Tuesday, 16 May 2006
Questions circa May 2006
On the occasion of Tony Snow's wrenching transformation from Fox anchor to Bush spokesperson, Dan Froomkin, online columnist for washingtonpost.com (a skeptic who is regularly labeled a liberal, because skepticism is only for brainwashed Bush-haters) asked his readers to submit questions that they genuinely wish they could hear an answer for from our present rulers.
I've picked out my favorites .. I would love to see even a couple of these make it into Tony's inbox on live TV:
Questions for Tony Snow
- It has been estimated in some quarters that the cost of the Iraq war will could be well over $1 trillion dollars. What provisions has this administration made to pay for the cost of the war? What programs will have to be cut if increasing taxes are not an option?
- Five years ago, President Bush said he had looked into President Putin's soul and seen a man "deeply committed to his country's best interests." Yet now Vice President Cheney says Russia's "government has unfairly and improperly restricted the rights of her people." Does the president agree with this assessment? If so, has President Putin changed, or did Mr. Bush misjudge him five years ago?
- From the president's perspective, how does the practice of issuing signing statements fit with the constitutional separation of powers? Why does the president think he can choose which laws to uphold?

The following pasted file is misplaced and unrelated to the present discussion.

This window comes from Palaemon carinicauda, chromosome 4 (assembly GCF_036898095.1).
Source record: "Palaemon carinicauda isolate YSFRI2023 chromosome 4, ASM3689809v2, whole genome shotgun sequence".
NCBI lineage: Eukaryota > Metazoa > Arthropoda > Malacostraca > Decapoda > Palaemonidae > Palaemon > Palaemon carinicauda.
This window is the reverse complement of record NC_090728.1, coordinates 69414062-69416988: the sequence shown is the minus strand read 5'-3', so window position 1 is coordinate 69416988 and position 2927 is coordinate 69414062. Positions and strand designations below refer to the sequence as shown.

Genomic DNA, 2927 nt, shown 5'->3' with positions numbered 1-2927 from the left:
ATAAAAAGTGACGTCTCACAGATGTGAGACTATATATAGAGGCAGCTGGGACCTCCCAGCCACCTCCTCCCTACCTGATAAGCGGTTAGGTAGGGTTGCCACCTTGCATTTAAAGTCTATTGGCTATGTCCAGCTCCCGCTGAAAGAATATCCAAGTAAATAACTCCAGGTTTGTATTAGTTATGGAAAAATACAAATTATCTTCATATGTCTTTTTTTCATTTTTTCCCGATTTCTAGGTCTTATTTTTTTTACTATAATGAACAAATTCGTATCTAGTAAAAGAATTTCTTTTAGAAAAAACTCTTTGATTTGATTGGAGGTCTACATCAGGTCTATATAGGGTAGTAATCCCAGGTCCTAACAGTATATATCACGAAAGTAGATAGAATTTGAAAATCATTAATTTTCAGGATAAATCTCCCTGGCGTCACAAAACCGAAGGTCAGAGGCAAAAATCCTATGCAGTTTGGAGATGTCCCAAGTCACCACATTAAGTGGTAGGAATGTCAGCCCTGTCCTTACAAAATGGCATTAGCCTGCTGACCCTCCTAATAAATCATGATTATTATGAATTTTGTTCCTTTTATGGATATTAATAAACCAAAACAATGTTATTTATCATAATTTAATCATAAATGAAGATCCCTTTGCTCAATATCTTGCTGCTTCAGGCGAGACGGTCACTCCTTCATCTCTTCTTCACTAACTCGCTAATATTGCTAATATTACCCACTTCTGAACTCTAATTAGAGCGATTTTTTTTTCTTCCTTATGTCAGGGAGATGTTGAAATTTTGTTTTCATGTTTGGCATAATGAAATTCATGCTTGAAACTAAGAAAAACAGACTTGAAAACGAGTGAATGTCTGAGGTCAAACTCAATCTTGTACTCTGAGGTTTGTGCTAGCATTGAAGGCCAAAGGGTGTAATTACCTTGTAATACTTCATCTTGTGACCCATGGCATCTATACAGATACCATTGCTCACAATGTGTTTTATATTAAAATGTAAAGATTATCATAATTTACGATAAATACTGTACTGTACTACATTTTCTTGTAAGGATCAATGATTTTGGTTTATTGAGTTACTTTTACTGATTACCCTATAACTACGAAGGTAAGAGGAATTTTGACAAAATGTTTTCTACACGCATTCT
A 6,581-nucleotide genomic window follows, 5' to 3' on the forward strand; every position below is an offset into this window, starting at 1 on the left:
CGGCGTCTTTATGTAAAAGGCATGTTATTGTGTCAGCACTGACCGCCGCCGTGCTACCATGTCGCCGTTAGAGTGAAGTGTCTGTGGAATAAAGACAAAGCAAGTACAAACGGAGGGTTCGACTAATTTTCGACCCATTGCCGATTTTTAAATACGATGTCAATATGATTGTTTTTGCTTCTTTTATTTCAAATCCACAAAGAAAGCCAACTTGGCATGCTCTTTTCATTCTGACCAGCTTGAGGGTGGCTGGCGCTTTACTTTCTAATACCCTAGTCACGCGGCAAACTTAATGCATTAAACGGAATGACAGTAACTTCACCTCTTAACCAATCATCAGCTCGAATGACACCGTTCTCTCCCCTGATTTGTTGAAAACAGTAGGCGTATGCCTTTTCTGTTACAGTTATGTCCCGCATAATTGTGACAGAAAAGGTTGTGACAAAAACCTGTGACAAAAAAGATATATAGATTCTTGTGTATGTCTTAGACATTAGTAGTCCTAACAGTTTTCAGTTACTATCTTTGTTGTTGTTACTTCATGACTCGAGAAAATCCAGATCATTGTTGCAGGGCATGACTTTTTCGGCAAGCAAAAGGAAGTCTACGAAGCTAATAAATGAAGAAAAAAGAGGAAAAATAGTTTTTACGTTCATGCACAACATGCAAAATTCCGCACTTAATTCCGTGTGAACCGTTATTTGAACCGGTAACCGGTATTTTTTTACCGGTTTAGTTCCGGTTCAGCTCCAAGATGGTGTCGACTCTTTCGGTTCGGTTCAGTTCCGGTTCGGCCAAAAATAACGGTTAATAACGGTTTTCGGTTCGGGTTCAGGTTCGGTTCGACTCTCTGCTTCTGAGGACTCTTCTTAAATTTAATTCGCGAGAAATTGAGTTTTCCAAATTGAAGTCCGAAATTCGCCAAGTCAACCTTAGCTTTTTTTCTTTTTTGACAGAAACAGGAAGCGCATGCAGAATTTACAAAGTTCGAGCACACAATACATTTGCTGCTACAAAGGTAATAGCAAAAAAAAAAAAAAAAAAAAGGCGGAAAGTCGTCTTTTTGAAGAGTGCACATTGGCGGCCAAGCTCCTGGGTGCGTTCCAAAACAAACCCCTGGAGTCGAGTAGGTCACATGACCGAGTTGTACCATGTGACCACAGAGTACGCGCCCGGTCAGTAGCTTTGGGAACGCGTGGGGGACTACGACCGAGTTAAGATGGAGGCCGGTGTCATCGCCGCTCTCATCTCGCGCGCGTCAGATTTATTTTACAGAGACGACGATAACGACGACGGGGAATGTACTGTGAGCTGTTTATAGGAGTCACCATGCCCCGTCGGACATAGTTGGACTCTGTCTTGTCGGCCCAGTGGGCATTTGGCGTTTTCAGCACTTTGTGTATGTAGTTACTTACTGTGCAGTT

- Why is it wrong for the judiciary to redefine the law but right for the president? Or: why is "activist judge" bad but "signing statement" good? Or: how is it a problem if the judicial branch takes power from the legislative, but not a problem if the executive branch takes power from the legislative?
- Why make a big show of trying to get lawmakers to reach compromises with the White House on legislation (see John McCain's anti-torture legislation) if he's then going to append a signing statement proclaiming that there's no need for him to observe the very law he just signed? Why bother going through the motions at all?
- Why does the American public knowledge of [NSA secret surveillance] programs jeopardize U.S. security? Don't terrorists already assume that their communications are monitored?
- Is the Bush government spying, without warrant, on its domestic political opponents?
- No company could survive by increasing expenses, slashing revenue, and assuming a heavier debt load. Why is the Bush administration running the country that way?
- Please tell us as specifically as possible what limits the president believes there are to his exercise of executive power in the national interest during wartime and/or for national security purposes.
- Two years ago the president pledged to restore honor and dignity to the White House. As part of this pledge, would Mr. Bush promise not to pardon any members of his administration who come under investigation for crimes they may have committed?
Of course, one does not really expect this government to answer much of anything any more. ("For the people, shmor the people!")
But it's nice to benchmark what questions linger as we lazily trundle further away from our original system of checks and balances.